Common Box and Edge Modeling Workflows

September 20, 2016

    To complete any 3D modeling job, designer forms a digital representation of a 3D object with the help of geometric mesh composed of faces, edges and vertices under polygonal modeling technique. Usually when it comes to Faces they are either quadrilateral or triangular and make up the surface of the 3D object. Here in this article we highlight some of the workflows under polygonal techniques by which a designer methodically converts a primitive 3D geography like cube or cylinder or sphere into a 3D model.

    Extrusion: The very initial workflow technique is Extrusion wherein a designer adds geometry to a polygon primitive and begins to shape a mesh. Through extrusion a designer works around the 3D mesh by either collapsing a face in upon itself to create an indentation or by extruding the face outward along its surface normal – the directional vector perpendicular to the polygonal face for example imagine a simple pyramid shaped 3D form with quadrilateral base. A designer could transform this primitive pyramid into a house like form by selection the base and extruding it in the negative & direction as a result the pyramid’s base is shifted downward and four new vertical faces are created in the space between the base and the cap.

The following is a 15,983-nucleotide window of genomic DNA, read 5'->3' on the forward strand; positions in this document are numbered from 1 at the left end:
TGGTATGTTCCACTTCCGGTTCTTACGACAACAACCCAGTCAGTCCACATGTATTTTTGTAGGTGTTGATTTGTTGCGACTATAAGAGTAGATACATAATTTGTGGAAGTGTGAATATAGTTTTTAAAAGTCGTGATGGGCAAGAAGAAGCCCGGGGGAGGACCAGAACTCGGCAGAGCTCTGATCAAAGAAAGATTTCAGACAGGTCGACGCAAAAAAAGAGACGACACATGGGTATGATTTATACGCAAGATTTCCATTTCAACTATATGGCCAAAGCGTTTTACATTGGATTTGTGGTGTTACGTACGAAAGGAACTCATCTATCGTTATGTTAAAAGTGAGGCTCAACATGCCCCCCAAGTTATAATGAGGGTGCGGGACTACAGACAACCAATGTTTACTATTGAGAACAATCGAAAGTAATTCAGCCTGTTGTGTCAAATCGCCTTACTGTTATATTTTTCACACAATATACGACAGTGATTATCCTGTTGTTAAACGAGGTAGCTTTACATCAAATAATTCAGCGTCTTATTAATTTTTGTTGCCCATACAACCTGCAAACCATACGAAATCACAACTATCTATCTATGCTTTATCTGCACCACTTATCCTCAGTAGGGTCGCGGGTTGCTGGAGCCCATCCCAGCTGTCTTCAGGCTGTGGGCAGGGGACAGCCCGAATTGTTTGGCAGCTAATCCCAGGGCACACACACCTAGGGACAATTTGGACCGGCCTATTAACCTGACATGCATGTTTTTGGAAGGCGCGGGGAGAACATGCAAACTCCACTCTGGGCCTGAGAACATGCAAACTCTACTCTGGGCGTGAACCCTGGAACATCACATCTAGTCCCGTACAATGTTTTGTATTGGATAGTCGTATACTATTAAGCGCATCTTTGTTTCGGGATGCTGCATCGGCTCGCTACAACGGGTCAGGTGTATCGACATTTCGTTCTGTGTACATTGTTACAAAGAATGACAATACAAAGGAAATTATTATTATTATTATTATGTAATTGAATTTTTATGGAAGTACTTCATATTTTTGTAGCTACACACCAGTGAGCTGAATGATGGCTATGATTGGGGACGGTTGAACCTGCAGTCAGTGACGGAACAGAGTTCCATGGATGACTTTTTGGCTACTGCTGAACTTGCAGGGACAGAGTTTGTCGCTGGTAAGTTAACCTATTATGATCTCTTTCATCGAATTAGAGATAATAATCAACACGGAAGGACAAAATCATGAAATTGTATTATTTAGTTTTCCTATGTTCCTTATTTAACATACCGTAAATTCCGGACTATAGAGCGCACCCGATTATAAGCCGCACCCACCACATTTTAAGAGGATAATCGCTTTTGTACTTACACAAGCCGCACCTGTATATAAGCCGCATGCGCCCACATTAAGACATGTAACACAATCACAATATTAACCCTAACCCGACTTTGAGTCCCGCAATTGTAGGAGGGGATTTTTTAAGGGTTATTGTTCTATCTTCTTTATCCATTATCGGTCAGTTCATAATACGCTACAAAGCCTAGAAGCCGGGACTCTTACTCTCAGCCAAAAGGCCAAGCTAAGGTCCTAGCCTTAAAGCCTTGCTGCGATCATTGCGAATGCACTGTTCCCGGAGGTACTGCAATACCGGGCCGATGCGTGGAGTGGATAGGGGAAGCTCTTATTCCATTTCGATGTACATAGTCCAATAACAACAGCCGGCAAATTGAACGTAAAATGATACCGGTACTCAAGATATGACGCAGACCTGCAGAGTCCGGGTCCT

Subdividing: It is the way by with most 3D designers add polygonal resolution to a model, either uniformly or selectively as the polygonal model typically starts from a low-resolution primitive with very few faces it becomes very challenging and close to impossible for a modeler to create a finished model without at least some level of subdivision.

    Bevels or Chamfers: Bevel & Chamfer terms quite prominent in designs related to engineering, industrial or woodworking are finding some significance in 3D modeling also as by default the edges on a 3D model are infinitely sharp which in real life objects never occurs. One can well look around and inspect closely edges of almost all the objects one come across ‘ll have some sort of taper or roundness to it. A bevel takes this occurrence into account & is instrumental in reducing the harshness of the edges of 3D model under consideration; like in case of a cube each edge occurs at a 90o degree convergence between two polygonal faces, beveling those edges creates a narrow 45o degree face between the converging planes to soften the edges and helps the cube interact with light more believably.

    Refining: Refining or shaping workflow under polygonal technique is also referred to as pushing & pulling vertices. Under refining workflow designer moves individual vertices along the x, y and z axis to fine tune the edges of the surface. Every extrusion, bevel, edge-loop or sub-division is typically accompanied by at least a little bit of vertex-by-vertex refinement.

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    3 responses to “Common Box and Edge Modeling Workflows”

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    2. Great post. I am facing a couple of these problems.

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